REPRESENTATIVES from across the political divide got on the 'team bus' last Friday to protest at the proposed axing of rural transport service.
From Rockchapel to Lombardstown the convivial protest traced the routes of the DART, Duhallow Area Rural Transport, with politicians adding their voices all along the route against the An Bord Snip Nua proposal to get rid of the service.
On Friday, IRD Duhallow Ltd, along with 35 rural transport companies held a national rural transport day to raise awareness of the programme and to disagree with the recent Bord Snip proposal to abolish the programme completely after 2009.
Nationally, the Rural Transport Programme has recorded five million passenger journeys since 2002. DART was established in 2003 with four pilot services. Today, DART provides 58 services. From transporting over 3,000 passenger trips in 2003 DART transported over 53,000 in 2008 and IRD expects this to reach over 56,000 in 2009
Last Friday's events started in Rockchapel where Councillor Timmy Collins met with the local weekly service and was interviewed for C103fm and Red FM. This service is a weekly service that collects passengers door to door and brings them to collect their pension, do their shopping and other necessities they may need.
The next service was the Lombardstown service which transports mainly free travel pass holders every Friday to town. Independent Councillor John Paul O'Shea travelled on the service to meet with passengers and get feedback on how essential the service is for them to access local services such as shops, post office among other services including clinics and GP's appointments. "Taking this service away from people now would be immoral and would add to the social exclusion and isolation that currently exists in the area," he said.
People with disabilities and those with mobility disabilities feature strongly in DART services. The COPE Foundation service, which collects clients from various outlets of COPE in Cork and Mallow and return them to their doorstep every week, was visited by Deputy Michael Moynihan. The passengers were greeted by Deputy Michael Moynihan TD in Kanturk and Jack Roche, chairperson of the National Rural Transport Network. "This service is of vital importance to the service users and to their families," said Deputy Moynihan "It has excellent value for money and its social impact is huge.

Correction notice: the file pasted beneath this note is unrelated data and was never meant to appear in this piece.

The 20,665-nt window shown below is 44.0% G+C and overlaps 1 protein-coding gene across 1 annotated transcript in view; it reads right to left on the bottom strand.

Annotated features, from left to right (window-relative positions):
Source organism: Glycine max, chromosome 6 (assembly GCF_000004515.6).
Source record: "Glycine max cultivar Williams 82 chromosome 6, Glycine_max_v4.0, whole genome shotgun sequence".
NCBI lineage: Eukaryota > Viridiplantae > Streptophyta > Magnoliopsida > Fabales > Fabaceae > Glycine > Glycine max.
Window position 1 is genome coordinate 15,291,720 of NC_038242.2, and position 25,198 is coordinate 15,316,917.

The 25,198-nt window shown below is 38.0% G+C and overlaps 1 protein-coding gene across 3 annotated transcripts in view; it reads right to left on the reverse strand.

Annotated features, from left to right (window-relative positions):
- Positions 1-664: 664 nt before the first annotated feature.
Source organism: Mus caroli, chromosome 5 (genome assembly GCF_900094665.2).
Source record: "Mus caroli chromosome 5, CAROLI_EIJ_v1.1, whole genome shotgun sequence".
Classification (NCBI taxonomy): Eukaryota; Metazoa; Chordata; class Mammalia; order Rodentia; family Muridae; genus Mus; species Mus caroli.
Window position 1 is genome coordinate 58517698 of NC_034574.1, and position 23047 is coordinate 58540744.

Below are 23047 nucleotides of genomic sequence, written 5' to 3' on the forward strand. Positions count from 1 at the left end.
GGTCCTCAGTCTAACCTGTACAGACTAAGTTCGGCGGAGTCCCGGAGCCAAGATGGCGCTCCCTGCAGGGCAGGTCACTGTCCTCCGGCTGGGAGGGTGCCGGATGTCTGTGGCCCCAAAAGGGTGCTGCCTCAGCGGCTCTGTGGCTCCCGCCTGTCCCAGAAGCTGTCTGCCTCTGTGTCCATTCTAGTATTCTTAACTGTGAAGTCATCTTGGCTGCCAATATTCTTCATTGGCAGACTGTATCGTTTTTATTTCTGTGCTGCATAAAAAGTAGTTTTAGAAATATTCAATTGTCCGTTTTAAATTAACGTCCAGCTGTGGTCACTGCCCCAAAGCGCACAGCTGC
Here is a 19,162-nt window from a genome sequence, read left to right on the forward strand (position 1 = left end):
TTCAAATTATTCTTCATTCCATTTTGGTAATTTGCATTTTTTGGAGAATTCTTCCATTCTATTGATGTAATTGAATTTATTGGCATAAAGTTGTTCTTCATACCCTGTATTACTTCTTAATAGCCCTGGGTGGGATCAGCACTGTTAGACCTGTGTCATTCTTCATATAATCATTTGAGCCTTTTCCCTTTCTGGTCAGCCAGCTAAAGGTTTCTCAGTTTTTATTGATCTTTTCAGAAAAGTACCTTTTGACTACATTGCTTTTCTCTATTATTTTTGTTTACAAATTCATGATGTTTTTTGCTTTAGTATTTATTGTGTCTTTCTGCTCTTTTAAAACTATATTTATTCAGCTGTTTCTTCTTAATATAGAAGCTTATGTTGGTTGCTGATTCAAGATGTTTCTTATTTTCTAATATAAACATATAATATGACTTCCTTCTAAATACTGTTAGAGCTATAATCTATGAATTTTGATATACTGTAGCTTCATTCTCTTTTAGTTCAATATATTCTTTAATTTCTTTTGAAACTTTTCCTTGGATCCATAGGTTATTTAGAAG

"I personally believe in this service and I am very much aware of how vital this service is to Duhallow and the North Cork area," he added.
A spokesperson for DART said it provides an invaluable service to people living in rural areas in Duhallow to access basic amenities such as health clinics, pension, shopping.
"Community involvement plays a crucial role in the development of the Rural Transport Programme in establishing services," added Catherine Crowley of IRD. "Consultation with the elderly, youth and many more groups collate in developing our transport routes."
One of the key features of the Rural Transport Programme, she said, is its door to door collection service, its operation of both scheduled and demand responsive services.
"Many rural people have trouble in getting to their local town or village and this has been one of huge success factors within the programme," said Catherine Crowley. "Over 50% of DART services are door to door with the other 50% scheduled services."
She said prior to the introduction of the programme 18 communities in the Duhallow region had no access to a public transport service and now DART complements and connects with existing transport services in the area including Iarnród Éireann, Bus Éireann and neighbouring Rural Transport Projects.